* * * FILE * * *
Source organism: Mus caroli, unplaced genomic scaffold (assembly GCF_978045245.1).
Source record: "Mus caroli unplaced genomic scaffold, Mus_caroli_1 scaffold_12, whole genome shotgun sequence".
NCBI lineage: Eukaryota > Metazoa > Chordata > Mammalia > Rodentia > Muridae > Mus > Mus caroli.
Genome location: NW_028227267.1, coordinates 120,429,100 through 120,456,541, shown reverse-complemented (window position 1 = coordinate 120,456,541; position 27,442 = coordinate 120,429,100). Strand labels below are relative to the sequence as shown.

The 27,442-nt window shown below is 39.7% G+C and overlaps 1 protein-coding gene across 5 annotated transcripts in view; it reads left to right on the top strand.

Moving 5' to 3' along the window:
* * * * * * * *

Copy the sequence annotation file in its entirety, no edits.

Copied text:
Source organism: Mus caroli, unplaced genomic scaffold (assembly GCF_978045245.1).
Source record: "Mus caroli unplaced genomic scaffold, Mus_caroli_1 scaffold_12, whole genome shotgun sequence".
NCBI lineage: Eukaryota > Metazoa > Chordata > Mammalia > Rodentia > Muridae > Mus > Mus caroli.
Genome location: NW_028227267.1, coordinates 120,429,100 through 120,456,541, shown reverse-complemented (window position 1 = coordinate 120,456,541; position 27,442 = coordinate 120,429,100). Strand labels below are relative to the sequence as shown.

The 27,442-nt window shown below is 39.7% G+C and overlaps 1 protein-coding gene across 5 annotated transcripts in view; it reads left to right on the top strand.

Moving 5' to 3' along the window: